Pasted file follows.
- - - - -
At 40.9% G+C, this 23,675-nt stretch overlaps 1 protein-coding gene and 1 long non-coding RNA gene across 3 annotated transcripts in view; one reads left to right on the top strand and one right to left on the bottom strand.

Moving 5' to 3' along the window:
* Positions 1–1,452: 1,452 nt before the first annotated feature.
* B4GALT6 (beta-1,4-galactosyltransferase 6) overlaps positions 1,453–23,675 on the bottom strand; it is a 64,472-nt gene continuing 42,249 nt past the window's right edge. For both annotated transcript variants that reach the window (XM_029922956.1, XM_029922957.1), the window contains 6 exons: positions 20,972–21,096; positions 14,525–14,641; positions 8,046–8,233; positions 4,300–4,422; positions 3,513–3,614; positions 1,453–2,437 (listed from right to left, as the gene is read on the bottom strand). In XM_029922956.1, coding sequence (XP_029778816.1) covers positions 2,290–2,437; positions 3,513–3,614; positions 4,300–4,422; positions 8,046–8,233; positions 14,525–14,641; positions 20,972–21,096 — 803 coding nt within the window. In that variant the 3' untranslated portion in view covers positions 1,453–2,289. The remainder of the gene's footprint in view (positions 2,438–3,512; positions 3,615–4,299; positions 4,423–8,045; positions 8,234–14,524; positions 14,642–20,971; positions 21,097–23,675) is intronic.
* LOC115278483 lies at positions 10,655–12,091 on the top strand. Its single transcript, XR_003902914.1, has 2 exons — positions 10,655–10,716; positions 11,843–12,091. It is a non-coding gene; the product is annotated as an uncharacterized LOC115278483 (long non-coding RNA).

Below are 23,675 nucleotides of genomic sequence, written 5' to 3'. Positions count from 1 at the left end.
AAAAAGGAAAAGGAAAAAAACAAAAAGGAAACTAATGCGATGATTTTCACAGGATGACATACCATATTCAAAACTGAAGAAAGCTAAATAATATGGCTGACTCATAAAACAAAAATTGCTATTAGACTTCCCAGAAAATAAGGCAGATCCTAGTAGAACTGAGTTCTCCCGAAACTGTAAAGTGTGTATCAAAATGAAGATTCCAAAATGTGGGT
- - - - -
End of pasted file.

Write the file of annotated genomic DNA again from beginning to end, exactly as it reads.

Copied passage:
At 40.9% G+C, this 23,675-nt stretch overlaps 1 protein-coding gene and 1 long non-coding RNA gene across 3 annotated transcripts in view; one reads left to right on the top strand and one right to left on the bottom strand.

Moving 5' to 3' along the window:
* Positions 1–1,452: 1,452 nt before the first annotated feature.
* B4GALT6 (beta-1,4-galactosyltransferase 6) overlaps positions 1,453–23,675 on the bottom strand; it is a 64,472-nt gene continuing 42,249 nt past the window's right edge. For both annotated transcript variants that reach the window (XM_029922956.1, XM_029922957.1), the window contains 6 exons: positions 20,972–21,096; positions 14,525–14,641; positions 8,046–8,233; positions 4,300–4,422; positions 3,513–3,614; positions 1,453–2,437 (listed from right to left, as the gene is read on the bottom strand). In XM_029922956.1, coding sequence (XP_029778816.1) covers positions 2,290–2,437; positions 3,513–3,614; positions 4,300–4,422; positions 8,046–8,233; positions 14,525–14,641; positions 20,972–21,096 — 803 coding nt within the window. In that variant the 3' untranslated portion in view covers positions 1,453–2,289. The remainder of the gene's footprint in view (positions 2,438–3,512; positions 3,615–4,299; positions 4,423–8,045; positions 8,234–14,524; positions 14,642–20,971; positions 21,097–23,675) is intronic.
* LOC115278483 lies at positions 10,655–12,091 on the top strand. Its single transcript, XR_003902914.1, has 2 exons — positions 10,655–10,716; positions 11,843–12,091. It is a non-coding gene; the product is annotated as an uncharacterized LOC115278483 (long non-coding RNA).

Below are 23,675 nucleotides of genomic sequence, written 5' to 3'. Positions count from 1 at the left end.
AAAAAGGAAAAGGAAAAAAACAAAAAGGAAACTAATGCGATGATTTTCACAGGATGACATACCATATTCAAAACTGAAGAAAGCTAAATAATATGGCTGACTCATAAAACAAAAATTGCTATTAGACTTCCCAGAAAATAAGGCAGATCCTAGTAGAACTGAGTTCTCCCGAAACTGTAAAGTGTGTATCAAAATGAAGATTCCAAAATGTGGGT